(Last Updated On: November 24, 2016)

Birds buck the trend and increase in numbers

It’s a disheartening & shocking fact that for a long while, much of our wildlife in the UK has been in decline. Over the years, the increase in demand for housing and need for development has led to the destruction of natural habitats, which can be held responsible for diminishing numbers of wild birds.

However, despite this, it is encouraging to hear reports of birds such as the glorious Great Spotted Woodpecker (GSW) and the beautiful blackcap defying the odds and bucking the trend, and it’s all down to the fact that more and more of us are making the decision to intervene and use bird feeders in and around our gardens.

Great Spotted Woodpecker

Since the 1970s, populations of the great spotted woodpecker have been on the increase. During the 1990’s there was a rapid rise in the number of these magnificent birds. In 2008 a study (Newson et Al:Use of distance sampling to improve estimates of national population sizes for common and widespread breeding birds in the UK) reported an estimated 140000 pairs of great spotted woodpeckers! (See Fig 1) This is mainly down to the increase in use of wild bird feeders.

Official stats – Click here

Great spotted woodpeckers are striking in appearance, with clearly patterned black and white plumage, and a shade of crimson red on its backside and crown. Famous for drumming displays and loud calls, you’ll find GSWs spending time clinging on to tree trunks and branches.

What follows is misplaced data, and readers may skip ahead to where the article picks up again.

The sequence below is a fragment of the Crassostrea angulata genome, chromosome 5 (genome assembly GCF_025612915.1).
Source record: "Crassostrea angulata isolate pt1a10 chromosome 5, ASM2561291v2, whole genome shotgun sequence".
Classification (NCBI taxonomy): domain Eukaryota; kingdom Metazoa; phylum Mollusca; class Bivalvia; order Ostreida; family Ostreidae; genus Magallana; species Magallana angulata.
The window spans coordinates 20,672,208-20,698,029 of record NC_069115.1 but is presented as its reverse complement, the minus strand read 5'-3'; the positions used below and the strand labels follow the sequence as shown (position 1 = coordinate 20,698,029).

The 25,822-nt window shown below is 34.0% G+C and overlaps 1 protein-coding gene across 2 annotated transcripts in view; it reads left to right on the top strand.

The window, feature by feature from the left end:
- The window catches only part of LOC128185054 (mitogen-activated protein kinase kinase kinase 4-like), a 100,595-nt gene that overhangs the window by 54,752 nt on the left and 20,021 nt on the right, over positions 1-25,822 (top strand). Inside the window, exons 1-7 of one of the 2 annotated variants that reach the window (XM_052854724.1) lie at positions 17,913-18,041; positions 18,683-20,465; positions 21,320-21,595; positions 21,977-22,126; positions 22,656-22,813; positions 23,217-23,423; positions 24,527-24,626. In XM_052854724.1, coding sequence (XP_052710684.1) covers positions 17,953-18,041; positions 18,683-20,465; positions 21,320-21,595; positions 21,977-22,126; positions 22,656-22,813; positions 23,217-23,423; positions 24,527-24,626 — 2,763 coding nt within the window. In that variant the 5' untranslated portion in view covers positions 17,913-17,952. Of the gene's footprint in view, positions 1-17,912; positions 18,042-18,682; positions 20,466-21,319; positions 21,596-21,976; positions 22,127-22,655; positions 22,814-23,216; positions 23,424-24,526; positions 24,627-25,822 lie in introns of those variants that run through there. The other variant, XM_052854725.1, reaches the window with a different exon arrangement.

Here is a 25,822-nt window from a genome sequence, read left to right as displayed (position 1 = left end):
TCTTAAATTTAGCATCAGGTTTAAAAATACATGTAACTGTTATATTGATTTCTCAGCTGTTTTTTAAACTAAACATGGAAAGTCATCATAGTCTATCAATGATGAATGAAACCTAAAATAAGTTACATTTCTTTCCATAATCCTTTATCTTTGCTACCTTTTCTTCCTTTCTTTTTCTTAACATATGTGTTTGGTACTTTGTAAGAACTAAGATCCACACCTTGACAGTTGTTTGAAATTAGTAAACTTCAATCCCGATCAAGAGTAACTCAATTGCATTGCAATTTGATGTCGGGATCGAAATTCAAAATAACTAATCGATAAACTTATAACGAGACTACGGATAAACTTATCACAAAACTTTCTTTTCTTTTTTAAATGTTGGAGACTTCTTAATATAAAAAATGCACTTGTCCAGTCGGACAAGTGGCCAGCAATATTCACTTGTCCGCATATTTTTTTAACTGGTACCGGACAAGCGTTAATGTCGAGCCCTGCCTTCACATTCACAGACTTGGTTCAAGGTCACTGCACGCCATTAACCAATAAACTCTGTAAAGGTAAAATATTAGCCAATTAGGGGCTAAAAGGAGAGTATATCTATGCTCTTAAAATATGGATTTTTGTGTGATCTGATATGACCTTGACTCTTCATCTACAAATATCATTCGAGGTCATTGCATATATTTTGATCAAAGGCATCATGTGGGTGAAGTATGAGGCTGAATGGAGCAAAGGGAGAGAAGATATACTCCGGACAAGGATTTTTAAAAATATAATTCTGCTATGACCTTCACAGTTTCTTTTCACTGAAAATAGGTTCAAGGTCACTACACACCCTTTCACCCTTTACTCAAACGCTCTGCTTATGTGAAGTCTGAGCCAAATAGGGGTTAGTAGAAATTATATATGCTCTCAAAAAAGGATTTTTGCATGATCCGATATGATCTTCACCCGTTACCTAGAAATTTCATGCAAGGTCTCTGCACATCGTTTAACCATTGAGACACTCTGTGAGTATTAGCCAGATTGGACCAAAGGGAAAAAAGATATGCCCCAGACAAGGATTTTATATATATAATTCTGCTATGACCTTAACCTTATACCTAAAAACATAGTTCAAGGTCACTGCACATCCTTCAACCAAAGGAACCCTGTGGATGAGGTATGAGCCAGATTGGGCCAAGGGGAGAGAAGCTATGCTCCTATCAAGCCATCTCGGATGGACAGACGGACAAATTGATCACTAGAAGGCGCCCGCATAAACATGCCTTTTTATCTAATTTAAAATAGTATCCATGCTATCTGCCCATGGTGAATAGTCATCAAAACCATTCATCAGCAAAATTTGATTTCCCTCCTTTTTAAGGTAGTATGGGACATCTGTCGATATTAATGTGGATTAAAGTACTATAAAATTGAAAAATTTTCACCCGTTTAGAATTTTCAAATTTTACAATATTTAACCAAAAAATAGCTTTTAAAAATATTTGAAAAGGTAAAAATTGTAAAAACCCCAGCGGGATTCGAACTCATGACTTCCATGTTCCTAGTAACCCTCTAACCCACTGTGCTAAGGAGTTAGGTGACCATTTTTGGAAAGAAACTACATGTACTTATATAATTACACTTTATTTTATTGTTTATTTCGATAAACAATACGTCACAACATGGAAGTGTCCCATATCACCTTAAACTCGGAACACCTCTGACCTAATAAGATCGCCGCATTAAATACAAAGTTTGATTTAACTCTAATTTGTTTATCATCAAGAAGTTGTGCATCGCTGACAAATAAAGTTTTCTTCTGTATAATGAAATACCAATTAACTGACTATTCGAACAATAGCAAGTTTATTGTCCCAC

Where to Spot the Great Spotted Woodpecker: Common in England and Wales, in particular there has been a rise in the South of England. The GSW loves mature tall trees with broad leaves and coniferous surroundings.

What to feed great spotted woodpeckers: Wild bird peanuts, mealworm, seeds & Insects

Why not try and encourage these beautiful birds? We recommend Garden Bird & Wildlife’s Premium Quality Peanuts  

The blackcap, or ‘northern nightingale’

It’s a similar story with the blackcap, which is commonly known as the ‘northern nightingale’. A close relative of the Garden Warbler, the blackcap is a shining example of how feeding the birds no matter how much or little, can have a positive impact on their numbers. According to RSPB sources, in the mid-1950s there were hardly any blackcaps around, but over the past 60 years the number of blackcaps in the UK has rapidly increased. This has been attributed to two potential key factors. The first is climate change, which has influenced migration from areas such as the Mediterranean. The second is garden feeding. As more of us provide bird food supply in our gardens, there has been an inadvertent influence on the populations of blackcaps across the UK.

Where to Spot the Northern Nightingale:

These pretty birds can be spotted all across the UK you only have to search in a heavily wooded area or park to see them. Particularly in the winter months, they will venture in to gardens and stop off on feeders to stock up for the winter!

What to feed blackcaps: Mainly insects and mealworm when breeding, Suet & berries towards the end of summer and start of winter.

We recommend any of our Suet pellets for Blackcaps, not only will they provide them with the energy and fat they need for the winter months, but they’ll provide them with a tasty treat too!